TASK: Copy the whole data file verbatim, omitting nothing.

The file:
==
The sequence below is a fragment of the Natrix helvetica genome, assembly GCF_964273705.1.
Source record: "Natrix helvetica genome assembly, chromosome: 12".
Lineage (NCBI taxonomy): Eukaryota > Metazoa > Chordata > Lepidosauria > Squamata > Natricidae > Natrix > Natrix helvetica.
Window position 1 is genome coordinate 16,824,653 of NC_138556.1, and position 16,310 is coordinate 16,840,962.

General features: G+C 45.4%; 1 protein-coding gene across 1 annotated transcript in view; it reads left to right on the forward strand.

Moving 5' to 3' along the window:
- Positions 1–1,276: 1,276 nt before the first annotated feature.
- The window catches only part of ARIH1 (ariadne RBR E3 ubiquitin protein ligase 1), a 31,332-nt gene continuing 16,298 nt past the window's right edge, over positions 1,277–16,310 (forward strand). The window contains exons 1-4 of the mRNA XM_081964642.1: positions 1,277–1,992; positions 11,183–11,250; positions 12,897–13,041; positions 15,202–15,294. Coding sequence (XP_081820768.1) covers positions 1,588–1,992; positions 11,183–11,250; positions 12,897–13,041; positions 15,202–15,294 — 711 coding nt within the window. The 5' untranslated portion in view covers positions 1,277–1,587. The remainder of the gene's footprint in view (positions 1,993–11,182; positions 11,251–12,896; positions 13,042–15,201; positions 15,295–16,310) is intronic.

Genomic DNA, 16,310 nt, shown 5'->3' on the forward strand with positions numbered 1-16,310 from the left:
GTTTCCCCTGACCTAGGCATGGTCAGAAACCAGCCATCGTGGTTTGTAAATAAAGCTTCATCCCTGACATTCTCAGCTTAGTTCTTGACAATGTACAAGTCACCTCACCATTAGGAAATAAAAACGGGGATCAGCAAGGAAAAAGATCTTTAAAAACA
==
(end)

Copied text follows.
The sequence below is a fragment of the Natrix helvetica genome, assembly GCF_964273705.1.
Source record: "Natrix helvetica genome assembly, chromosome: 12".
Lineage (NCBI taxonomy): Eukaryota > Metazoa > Chordata > Lepidosauria > Squamata > Natricidae > Natrix > Natrix helvetica.
Window position 1 is genome coordinate 16,824,653 of NC_138556.1, and position 16,310 is coordinate 16,840,962.

General features: G+C 45.4%; 1 protein-coding gene across 1 annotated transcript in view; it reads left to right on the forward strand.

Moving 5' to 3' along the window:
- Positions 1–1,276: 1,276 nt before the first annotated feature.
- The window catches only part of ARIH1 (ariadne RBR E3 ubiquitin protein ligase 1), a 31,332-nt gene continuing 16,298 nt past the window's right edge, over positions 1,277–16,310 (forward strand). The window contains exons 1-4 of the mRNA XM_081964642.1: positions 1,277–1,992; positions 11,183–11,250; positions 12,897–13,041; positions 15,202–15,294. Coding sequence (XP_081820768.1) covers positions 1,588–1,992; positions 11,183–11,250; positions 12,897–13,041; positions 15,202–15,294 — 711 coding nt within the window. The 5' untranslated portion in view covers positions 1,277–1,587. The remainder of the gene's footprint in view (positions 1,993–11,182; positions 11,251–12,896; positions 13,042–15,201; positions 15,295–16,310) is intronic.

Genomic DNA, 16,310 nt, shown 5'->3' on the forward strand with positions numbered 1-16,310 from the left:
GTTTCCCCTGACCTAGGCATGGTCAGAAACCAGCCATCGTGGTTTGTAAATAAAGCTTCATCCCTGACATTCTCAGCTTAGTTCTTGACAATGTACAAGTCACCTCACCATTAGGAAATAAAAACGGGGATCAGCAAGGAAAAAGATCTTTAAAAACA